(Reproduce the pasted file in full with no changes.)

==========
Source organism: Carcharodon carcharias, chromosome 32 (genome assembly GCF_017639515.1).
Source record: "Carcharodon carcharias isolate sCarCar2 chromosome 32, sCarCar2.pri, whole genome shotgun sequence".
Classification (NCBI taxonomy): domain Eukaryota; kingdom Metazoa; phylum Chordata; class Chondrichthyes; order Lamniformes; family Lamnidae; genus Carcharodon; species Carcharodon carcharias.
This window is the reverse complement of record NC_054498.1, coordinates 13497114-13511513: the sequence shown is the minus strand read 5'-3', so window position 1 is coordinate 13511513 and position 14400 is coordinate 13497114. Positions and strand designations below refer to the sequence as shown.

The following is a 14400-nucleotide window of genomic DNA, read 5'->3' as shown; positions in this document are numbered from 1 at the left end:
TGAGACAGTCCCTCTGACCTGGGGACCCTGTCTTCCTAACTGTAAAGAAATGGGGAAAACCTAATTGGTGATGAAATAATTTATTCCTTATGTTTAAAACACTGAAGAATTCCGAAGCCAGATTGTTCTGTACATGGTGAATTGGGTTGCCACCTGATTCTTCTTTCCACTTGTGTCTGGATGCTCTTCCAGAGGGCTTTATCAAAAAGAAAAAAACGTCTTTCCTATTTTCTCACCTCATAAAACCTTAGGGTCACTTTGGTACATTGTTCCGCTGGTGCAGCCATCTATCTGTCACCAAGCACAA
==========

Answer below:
Source organism: Carcharodon carcharias, chromosome 32 (genome assembly GCF_017639515.1).
Source record: "Carcharodon carcharias isolate sCarCar2 chromosome 32, sCarCar2.pri, whole genome shotgun sequence".
Classification (NCBI taxonomy): domain Eukaryota; kingdom Metazoa; phylum Chordata; class Chondrichthyes; order Lamniformes; family Lamnidae; genus Carcharodon; species Carcharodon carcharias.
This window is the reverse complement of record NC_054498.1, coordinates 13497114-13511513: the sequence shown is the minus strand read 5'-3', so window position 1 is coordinate 13511513 and position 14400 is coordinate 13497114. Positions and strand designations below refer to the sequence as shown.

The following is a 14400-nucleotide window of genomic DNA, read 5'->3' as shown; positions in this document are numbered from 1 at the left end:
TGAGACAGTCCCTCTGACCTGGGGACCCTGTCTTCCTAACTGTAAAGAAATGGGGAAAACCTAATTGGTGATGAAATAATTTATTCCTTATGTTTAAAACACTGAAGAATTCCGAAGCCAGATTGTTCTGTACATGGTGAATTGGGTTGCCACCTGATTCTTCTTTCCACTTGTGTCTGGATGCTCTTCCAGAGGGCTTTATCAAAAAGAAAAAAACGTCTTTCCTATTTTCTCACCTCATAAAACCTTAGGGTCACTTTGGTACATTGTTCCGCTGGTGCAGCCATCTATCTGTCACCAAGCACAA